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August 30, 2020 All of Me For All of Him - Pastor Perry Windecker

Instructions:

Read through the lesson below (if you are in a group take turns reading). Then have a discussion, possible questions are included at the end. If you are alone, try to pair up with others in a small group though texting or even a phone call.


Lesson


Scripture

“Therefore, I urge you, brothers and sisters, in view of God’s mercy, to offer your bodies as a living sacrifice, holy and pleasing to God—this is your true and proper worship. Do not conform to the pattern of this world, but be transformed by the renewing of your mind. Then you will be able to test and approve what God’s will is —his good, pleasing and perfect will” “Romans 12:1-2 NIV).

As a small boy growing up in the west, I dreamed of being many things when I grew up. Usually something that had to do with being a hero, like a jet pilot, a cowboy, a police officer, or firefighter, or even a navel ship’s captain. See the trend? Little boys want to be the hero and little girls, well they want what they want. Sorry girls, I really don’t know what you would have wanted, so I will just leave that up to your memories. By the way, when I grew up and joined the Navy, I was completely at the other end of the ship in the engine room. The point is, however that our will is fickle and ever changing. It is in no way perfect, is not always good, and often we find out it is only pleasing to ourselves.


God’s will is however all of these things: good, perfect and pleasing. So why would we not want to know and follow God’s will? And at a time when we seem increasingly divided should we not seek out God’s perfect will to unite us all as Christians under Christ?


Paul writes here to implore all to offer all of themselves as what he termed a “living” sacrifice”. See, not only is our will fickle but our commitment is usually not complete either. Being a Christian is not just a mental or a spiritual exercise.[1] No, it is an ‘all’ exercise. Meaning God wants all of your commitment, not just your intellect and spirit, but also your physical being too—your all including your bodies.[2] Why? Because God knows us better than we know ourselves. He knows our will is fickle and our commitment is usually incomplete. God also knows what it takes for us to become completely human. The humans He intended us to be back before our original parents (Adam and Eve) messed up. Their mind, spirit and bodies were complete and fully human devoted to God until they gave into temptation.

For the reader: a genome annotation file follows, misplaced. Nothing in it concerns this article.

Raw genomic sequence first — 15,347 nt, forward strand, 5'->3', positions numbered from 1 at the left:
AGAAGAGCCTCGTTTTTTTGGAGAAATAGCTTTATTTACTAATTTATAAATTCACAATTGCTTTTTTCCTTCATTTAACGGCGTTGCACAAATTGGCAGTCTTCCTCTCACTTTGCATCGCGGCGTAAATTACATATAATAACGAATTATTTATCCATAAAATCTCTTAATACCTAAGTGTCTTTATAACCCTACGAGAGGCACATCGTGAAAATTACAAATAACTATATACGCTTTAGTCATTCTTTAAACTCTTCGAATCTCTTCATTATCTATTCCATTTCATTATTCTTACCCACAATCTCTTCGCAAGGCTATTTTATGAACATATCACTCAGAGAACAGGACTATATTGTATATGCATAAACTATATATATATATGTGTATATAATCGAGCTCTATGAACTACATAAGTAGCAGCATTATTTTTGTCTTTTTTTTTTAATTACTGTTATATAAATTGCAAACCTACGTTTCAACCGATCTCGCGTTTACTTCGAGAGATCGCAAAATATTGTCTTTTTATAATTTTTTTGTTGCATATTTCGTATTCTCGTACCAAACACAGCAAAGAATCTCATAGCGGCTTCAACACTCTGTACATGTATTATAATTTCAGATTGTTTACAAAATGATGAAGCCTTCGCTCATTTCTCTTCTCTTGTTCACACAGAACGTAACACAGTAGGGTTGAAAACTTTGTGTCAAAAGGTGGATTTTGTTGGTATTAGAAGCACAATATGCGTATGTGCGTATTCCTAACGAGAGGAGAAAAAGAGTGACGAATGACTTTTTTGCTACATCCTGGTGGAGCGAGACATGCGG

This is what God wants of us today, but He knows it will take His transforming power to carry out this in us. So, we need to be devoted to this process of becoming fully holy in spirit and body.[3] Why? Because of what Christ did for us. This I why Paul writes, “in view of God’s mercy.”[4] Jesus suffered and died to redeem all of creation from this terrible blunder of our original parents, and we are the most important part of that creation because we have a will, a mind, a spirit, and a body. He died for it all.


Because of all this Paul urges us to be devoted to this process of being transformed. Why? Because he knows that the Kingdom of God has broken into this world. It has come and is also still yet to come. But it is here with us now too. We are to be committed to this God’s Kingdom now. No longer do we belong to this world and therefore should no longer conform to it. Instead we should be committed totally to being transformed into what we need to be to be in God’s Kingdom.[5] To know the difference between the two kingdoms. To know God’s perfect, good, and pleasing will and to follow it.


Questions

1. Who really is the Sovereign Lord over this world, creation, now and to come?


2. Who is your Sovereign Lord?


3. Do you live your life like Jesus Christ is your Sovereign Lord?


Thank you, Pastor Perry

[1] William M. Greathouse and George Lyons, Romans 9–16: A Commentary in the Wesleyan Tradition, New Beacon Bible Commentary (Kansas City, MO: Beacon Hill Press of Kansas City, 2008), 127. [2] Ibid, 128. [3] Ibid, 128. [4] Ibid, 127. [5] Ibid, 126

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